Trick –  Above grammar is ambiguous grammar. So the grammar does not satisfy the essential conditions. So we can say that this grammar is not feasible for LL(1) Parser even without making the parse table.

Example 3: Consider the Grammar

`S -> (L) | aL -> SL'L' -> )SL' | Îµ`

Step1: The grammar satisfies all properties in step 1

Step 2: Calculating first() and follow()

First Follow
S

( , a

\$, )

L

( , a

)

L’

), Îµ

)

Step 3: Making a parser table

Parsing Table:

(

a

\$

S

S -> (L)

S -> a

L

L -> SL’

L -> SL’

L’

L’->(SL’

L’->Îµ

Here, we can see that there are two productions in the same cell. Hence, this grammar is not feasible for LL(1) Parser. Although the grammar satisfies all the essential conditions in step 1, it is still not feasible for LL(1) Parser.  We saw in example 2 that we must have these essential conditions and in example 3 we saw that those conditions are insufficient to be a LL(1) parser.

Advantages of Construction of LL(1) Parsing Table:

1.Deterministic Parsing: LL(1) parsing tables give a deterministic parsing process, truly intending that for a given information program and language structure, there is a novel not entirely set in stone by the ongoing non-terminal image and the lookahead token. This deterministic nature works on the parsing calculation and guarantees that the parsing system is unambiguous and unsurprising.

2.Efficiency: LL(1) parsing tables take into consideration productive parsing of programming dialects. When the parsing table is built, the parsing calculation can decide the following parsing activity by straightforwardly ordering the table, bringing about a steady time query. This productivity is particularly useful for huge scope programs and can altogether lessen the time expected for parsing.

3.Predictive Parsing: LL(1) parsing tables work with prescient parsing, where the parsing activity is resolved exclusively by the ongoing non-terminal image and the lookahead token without the requirement for backtracking or speculating. This prescient nature makes the LL(1) parsing calculation direct to execute and reason about. It likewise adds to better blunder dealing with and recuperation during parsing.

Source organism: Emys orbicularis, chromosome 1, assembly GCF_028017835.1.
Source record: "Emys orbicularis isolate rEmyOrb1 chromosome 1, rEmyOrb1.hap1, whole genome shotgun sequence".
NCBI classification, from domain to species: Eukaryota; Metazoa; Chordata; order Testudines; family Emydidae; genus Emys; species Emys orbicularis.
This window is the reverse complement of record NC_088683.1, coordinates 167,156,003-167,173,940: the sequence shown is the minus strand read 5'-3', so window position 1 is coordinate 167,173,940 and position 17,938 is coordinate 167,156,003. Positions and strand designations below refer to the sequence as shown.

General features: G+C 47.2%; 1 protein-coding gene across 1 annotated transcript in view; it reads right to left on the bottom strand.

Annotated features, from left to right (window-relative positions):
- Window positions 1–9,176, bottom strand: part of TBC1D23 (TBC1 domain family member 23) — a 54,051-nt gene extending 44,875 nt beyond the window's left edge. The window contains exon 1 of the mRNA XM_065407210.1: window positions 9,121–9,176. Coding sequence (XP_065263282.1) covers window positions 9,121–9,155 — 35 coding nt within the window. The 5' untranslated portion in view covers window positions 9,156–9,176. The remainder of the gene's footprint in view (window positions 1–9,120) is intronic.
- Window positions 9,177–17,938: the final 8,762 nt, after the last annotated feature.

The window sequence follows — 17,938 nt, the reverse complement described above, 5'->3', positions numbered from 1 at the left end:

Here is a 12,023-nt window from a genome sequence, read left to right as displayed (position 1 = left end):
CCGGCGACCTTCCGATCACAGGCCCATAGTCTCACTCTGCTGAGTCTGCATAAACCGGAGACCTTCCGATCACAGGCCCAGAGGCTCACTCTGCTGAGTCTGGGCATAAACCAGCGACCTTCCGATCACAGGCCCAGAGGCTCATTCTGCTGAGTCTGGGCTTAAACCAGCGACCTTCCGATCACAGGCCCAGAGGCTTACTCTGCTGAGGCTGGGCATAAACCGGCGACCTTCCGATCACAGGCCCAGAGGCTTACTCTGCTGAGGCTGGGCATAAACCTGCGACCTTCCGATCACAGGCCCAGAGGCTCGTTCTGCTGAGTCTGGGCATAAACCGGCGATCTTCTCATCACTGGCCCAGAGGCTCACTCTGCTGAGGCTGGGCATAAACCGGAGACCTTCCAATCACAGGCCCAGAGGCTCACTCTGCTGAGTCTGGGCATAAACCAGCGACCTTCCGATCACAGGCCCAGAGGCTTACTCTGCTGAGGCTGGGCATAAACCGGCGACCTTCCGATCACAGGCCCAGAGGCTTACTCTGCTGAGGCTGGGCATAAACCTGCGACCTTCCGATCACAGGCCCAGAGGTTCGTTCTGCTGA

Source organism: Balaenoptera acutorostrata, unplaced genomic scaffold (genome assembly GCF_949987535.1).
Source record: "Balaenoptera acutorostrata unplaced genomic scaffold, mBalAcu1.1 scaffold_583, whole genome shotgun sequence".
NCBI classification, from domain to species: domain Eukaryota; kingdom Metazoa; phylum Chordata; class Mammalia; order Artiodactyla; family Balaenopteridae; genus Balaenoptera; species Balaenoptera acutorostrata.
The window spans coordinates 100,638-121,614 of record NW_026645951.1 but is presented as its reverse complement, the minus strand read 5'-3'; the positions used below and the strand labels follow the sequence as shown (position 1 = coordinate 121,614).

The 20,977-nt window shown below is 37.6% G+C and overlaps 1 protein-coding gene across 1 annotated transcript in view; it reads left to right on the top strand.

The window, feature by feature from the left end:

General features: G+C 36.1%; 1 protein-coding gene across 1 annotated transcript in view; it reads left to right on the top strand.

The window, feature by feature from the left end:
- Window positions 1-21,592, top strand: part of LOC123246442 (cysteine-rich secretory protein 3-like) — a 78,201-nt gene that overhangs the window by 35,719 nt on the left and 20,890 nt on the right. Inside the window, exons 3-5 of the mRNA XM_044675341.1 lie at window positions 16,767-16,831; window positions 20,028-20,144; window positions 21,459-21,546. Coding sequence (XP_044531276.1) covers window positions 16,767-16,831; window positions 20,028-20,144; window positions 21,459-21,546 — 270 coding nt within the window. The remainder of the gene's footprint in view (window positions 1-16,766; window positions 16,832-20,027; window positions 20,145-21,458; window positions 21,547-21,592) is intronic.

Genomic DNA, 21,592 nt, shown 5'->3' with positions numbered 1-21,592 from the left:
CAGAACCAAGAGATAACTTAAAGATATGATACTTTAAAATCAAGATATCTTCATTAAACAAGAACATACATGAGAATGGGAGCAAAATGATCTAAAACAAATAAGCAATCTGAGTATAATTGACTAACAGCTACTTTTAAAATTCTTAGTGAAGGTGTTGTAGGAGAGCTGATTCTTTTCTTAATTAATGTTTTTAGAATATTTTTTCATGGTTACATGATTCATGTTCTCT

4.Error Discovery: The development of a LL(1) parsing table empowers the parser to proficiently distinguish mistakes. By dissecting the passages in the parsing table, the parser can recognize clashes, like various sections for a similar non-terminal and lookahead blend. These struggles demonstrate sentence structure ambiguities or mistakes in the syntax definition, considering early discovery and goal of issues.

5.Non-Left Recursion: LL(1) parsing tables require the disposal of left recursion in the language structure. While left recursion is a typical issue in syntaxes, the most common way of killing it brings about a more organized and unambiguous language structure. The development of a LL(1) parsing table energizes the utilization of non-left recursive creations, which prompts more clear and more effective parsing calculations.

6.Readability and Practicality: LL(1) parsing tables are by and large straightforward and keep up with. The parsing table addresses the whole parsing calculation in a plain configuration, with clear mappings between non-terminal images, lookahead tokens, and parsing activities. This plain portrayal works on the comprehensibility of the parsing calculation and improves on changes to the sentence structure, making it more viable over the long haul.

7.Language Plan: Building a LL(1) parsing table assumes a significant part in the plan and improvement of programming dialects. LL(1) language structures are frequently preferred because of their straightforwardness and consistency. By guaranteeing that a punctuation is LL(1) and building the related parsing table, language planners can shape the linguistic structure and characterize the normal way of behaving of the language all the more really.